Gov. Doug Burgum thinks there’s a possibility that federal stimulus dollars could be used to help restart North Dakota’s oil industry, once demand rises and prices recover.
The state’s Industrial Commission – chaired by Burgum – met to look at what actions it could take, after oil prices went negative Monday. The Commission considered a 40-day emergency rule, to declare oil as waste, when the price goes south the way it did. But the Commission didn’t take any immediate action, and will wait to see what other oil-producing states and Canadian provinces propose.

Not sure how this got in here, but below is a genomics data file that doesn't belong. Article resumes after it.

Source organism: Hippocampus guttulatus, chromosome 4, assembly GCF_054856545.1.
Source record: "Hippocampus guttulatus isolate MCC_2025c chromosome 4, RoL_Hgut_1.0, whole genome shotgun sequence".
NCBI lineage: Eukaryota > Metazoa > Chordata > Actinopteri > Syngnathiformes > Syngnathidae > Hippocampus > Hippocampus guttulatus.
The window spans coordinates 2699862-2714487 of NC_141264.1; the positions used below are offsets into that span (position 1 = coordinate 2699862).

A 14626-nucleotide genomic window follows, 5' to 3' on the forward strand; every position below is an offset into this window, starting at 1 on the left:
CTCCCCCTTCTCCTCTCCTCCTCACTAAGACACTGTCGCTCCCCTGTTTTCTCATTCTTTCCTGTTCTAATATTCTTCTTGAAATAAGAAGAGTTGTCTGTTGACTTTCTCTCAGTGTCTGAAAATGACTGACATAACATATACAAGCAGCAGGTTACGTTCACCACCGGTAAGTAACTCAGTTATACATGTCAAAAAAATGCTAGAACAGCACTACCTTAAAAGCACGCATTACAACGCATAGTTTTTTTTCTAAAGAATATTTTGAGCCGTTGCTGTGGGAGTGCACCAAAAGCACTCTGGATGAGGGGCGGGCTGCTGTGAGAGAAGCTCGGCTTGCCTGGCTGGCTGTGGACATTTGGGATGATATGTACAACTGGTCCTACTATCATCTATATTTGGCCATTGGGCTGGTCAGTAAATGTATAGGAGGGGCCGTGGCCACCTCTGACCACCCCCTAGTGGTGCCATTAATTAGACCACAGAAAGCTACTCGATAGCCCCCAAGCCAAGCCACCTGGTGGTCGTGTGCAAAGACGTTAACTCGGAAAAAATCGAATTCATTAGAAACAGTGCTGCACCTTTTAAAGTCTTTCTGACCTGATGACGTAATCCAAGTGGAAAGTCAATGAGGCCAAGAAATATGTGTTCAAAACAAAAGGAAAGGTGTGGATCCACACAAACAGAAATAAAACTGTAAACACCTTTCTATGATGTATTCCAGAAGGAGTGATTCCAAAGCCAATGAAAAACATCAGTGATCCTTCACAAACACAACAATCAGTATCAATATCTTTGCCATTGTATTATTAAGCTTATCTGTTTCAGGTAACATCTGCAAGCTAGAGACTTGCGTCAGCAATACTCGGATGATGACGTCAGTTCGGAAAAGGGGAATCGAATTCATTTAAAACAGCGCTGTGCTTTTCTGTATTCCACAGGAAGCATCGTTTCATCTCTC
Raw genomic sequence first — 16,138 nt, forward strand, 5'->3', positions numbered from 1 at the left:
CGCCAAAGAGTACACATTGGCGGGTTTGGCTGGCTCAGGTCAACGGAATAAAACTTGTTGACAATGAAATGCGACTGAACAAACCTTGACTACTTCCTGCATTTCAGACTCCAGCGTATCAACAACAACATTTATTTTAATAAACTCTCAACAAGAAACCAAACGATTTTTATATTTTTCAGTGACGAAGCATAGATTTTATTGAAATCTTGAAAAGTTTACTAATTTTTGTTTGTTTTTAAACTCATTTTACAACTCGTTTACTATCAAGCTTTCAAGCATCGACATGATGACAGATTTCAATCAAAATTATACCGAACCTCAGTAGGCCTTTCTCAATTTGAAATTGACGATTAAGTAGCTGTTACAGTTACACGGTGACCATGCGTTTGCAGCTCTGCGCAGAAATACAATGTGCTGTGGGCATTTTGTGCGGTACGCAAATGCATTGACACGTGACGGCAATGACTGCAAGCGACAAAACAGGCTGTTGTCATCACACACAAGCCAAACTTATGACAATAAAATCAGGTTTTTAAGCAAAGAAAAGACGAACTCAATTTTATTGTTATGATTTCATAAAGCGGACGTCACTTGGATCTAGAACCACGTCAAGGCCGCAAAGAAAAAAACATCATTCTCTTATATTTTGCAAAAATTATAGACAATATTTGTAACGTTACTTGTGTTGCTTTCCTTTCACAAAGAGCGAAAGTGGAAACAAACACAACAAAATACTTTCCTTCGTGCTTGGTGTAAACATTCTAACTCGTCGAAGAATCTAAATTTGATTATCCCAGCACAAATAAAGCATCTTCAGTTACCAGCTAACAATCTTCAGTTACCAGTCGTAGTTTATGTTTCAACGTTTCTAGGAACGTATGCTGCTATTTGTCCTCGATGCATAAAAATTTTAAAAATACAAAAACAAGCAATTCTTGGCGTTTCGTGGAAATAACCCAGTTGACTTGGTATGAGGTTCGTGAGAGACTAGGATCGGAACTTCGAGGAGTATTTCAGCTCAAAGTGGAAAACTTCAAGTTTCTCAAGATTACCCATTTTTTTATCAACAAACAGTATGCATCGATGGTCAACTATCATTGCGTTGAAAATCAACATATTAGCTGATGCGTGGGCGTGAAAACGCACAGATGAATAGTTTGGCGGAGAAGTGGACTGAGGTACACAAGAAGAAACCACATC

Right now, about one third of North Dakota’s oil wells – 5,000 out of 16,000 – are now idled.
State mineral resources director Lynn Helms told the Commission he would like to see if some of the stimulus money could be used to help the oilfield services industry.
"We're looking at $25,000 to $50,000 per well to restart production," Helms told the Commission. "We're looking at $100 million to $250 million to restore production."
Burgum said he could see paying for those wells to come back on line.
"If we look at the revenue the state depends on from oil taxes, spending money on kickstarting oil production could be the fastes way to return the state's economics," Burgum said. "The opportunity to use federal stimulus finds would mean a huge return on investment, versus any other thing we can spend a dollar on in speeding the recovery."
Burgum said he could see the federal stimulus dollars being used for this, because the pandemic has severely reduced the demand for oil.